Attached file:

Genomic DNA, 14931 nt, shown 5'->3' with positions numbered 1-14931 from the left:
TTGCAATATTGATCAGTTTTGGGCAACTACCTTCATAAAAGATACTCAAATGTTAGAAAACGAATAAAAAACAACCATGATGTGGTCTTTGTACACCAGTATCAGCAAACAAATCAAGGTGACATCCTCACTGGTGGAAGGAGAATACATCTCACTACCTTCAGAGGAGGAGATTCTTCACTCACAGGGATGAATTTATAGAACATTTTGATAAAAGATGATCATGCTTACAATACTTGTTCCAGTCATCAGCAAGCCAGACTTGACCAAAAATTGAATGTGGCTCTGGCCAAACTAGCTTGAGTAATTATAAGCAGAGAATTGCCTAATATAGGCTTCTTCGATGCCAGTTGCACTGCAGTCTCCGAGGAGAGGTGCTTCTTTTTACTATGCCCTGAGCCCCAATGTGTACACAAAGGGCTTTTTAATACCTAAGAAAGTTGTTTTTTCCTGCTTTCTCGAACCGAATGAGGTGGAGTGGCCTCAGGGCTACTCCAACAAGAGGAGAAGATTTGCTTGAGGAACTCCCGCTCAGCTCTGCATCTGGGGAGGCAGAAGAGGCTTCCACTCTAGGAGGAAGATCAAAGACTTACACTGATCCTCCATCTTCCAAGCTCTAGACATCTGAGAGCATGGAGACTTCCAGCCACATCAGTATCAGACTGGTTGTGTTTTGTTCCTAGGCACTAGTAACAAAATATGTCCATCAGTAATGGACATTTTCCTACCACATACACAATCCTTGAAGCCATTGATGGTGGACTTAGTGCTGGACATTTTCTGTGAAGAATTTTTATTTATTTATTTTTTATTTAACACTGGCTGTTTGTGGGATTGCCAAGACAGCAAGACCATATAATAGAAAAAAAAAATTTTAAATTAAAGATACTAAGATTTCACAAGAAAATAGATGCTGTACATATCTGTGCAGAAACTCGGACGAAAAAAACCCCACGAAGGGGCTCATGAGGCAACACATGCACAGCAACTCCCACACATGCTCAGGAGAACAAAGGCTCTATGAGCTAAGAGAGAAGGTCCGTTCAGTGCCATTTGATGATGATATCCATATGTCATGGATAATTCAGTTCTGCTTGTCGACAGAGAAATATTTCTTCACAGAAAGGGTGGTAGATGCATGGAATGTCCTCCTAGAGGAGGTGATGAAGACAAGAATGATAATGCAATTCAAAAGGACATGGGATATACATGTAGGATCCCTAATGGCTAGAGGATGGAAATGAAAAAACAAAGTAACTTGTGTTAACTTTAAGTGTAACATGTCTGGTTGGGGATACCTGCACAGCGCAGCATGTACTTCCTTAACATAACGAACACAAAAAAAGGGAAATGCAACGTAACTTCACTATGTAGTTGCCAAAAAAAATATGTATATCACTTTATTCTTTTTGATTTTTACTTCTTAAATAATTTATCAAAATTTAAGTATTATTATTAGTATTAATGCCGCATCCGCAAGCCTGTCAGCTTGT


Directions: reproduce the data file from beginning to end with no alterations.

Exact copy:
Genomic DNA, 14931 nt, shown 5'->3' with positions numbered 1-14931 from the left:
TTGCAATATTGATCAGTTTTGGGCAACTACCTTCATAAAAGATACTCAAATGTTAGAAAACGAATAAAAAACAACCATGATGTGGTCTTTGTACACCAGTATCAGCAAACAAATCAAGGTGACATCCTCACTGGTGGAAGGAGAATACATCTCACTACCTTCAGAGGAGGAGATTCTTCACTCACAGGGATGAATTTATAGAACATTTTGATAAAAGATGATCATGCTTACAATACTTGTTCCAGTCATCAGCAAGCCAGACTTGACCAAAAATTGAATGTGGCTCTGGCCAAACTAGCTTGAGTAATTATAAGCAGAGAATTGCCTAATATAGGCTTCTTCGATGCCAGTTGCACTGCAGTCTCCGAGGAGAGGTGCTTCTTTTTACTATGCCCTGAGCCCCAATGTGTACACAAAGGGCTTTTTAATACCTAAGAAAGTTGTTTTTTCCTGCTTTCTCGAACCGAATGAGGTGGAGTGGCCTCAGGGCTACTCCAACAAGAGGAGAAGATTTGCTTGAGGAACTCCCGCTCAGCTCTGCATCTGGGGAGGCAGAAGAGGCTTCCACTCTAGGAGGAAGATCAAAGACTTACACTGATCCTCCATCTTCCAAGCTCTAGACATCTGAGAGCATGGAGACTTCCAGCCACATCAGTATCAGACTGGTTGTGTTTTGTTCCTAGGCACTAGTAACAAAATATGTCCATCAGTAATGGACATTTTCCTACCACATACACAATCCTTGAAGCCATTGATGGTGGACTTAGTGCTGGACATTTTCTGTGAAGAATTTTTATTTATTTATTTTTTATTTAACACTGGCTGTTTGTGGGATTGCCAAGACAGCAAGACCATATAATAGAAAAAAAAAATTTTAAATTAAAGATACTAAGATTTCACAAGAAAATAGATGCTGTACATATCTGTGCAGAAACTCGGACGAAAAAAACCCCACGAAGGGGCTCATGAGGCAACACATGCACAGCAACTCCCACACATGCTCAGGAGAACAAAGGCTCTATGAGCTAAGAGAGAAGGTCCGTTCAGTGCCATTTGATGATGATATCCATATGTCATGGATAATTCAGTTCTGCTTGTCGACAGAGAAATATTTCTTCACAGAAAGGGTGGTAGATGCATGGAATGTCCTCCTAGAGGAGGTGATGAAGACAAGAATGATAATGCAATTCAAAAGGACATGGGATATACATGTAGGATCCCTAATGGCTAGAGGATGGAAATGAAAAAACAAAGTAACTTGTGTTAACTTTAAGTGTAACATGTCTGGTTGGGGATACCTGCACAGCGCAGCATGTACTTCCTTAACATAACGAACACAAAAAAAGGGAAATGCAACGTAACTTCACTATGTAGTTGCCAAAAAAAATATGTATATCACTTTATTCTTTTTGATTTTTACTTCTTAAATAATTTATCAAAATTTAAGTATTATTATTAGTATTAATGCCGCATCCGCAAGCCTGTCAGCTTGT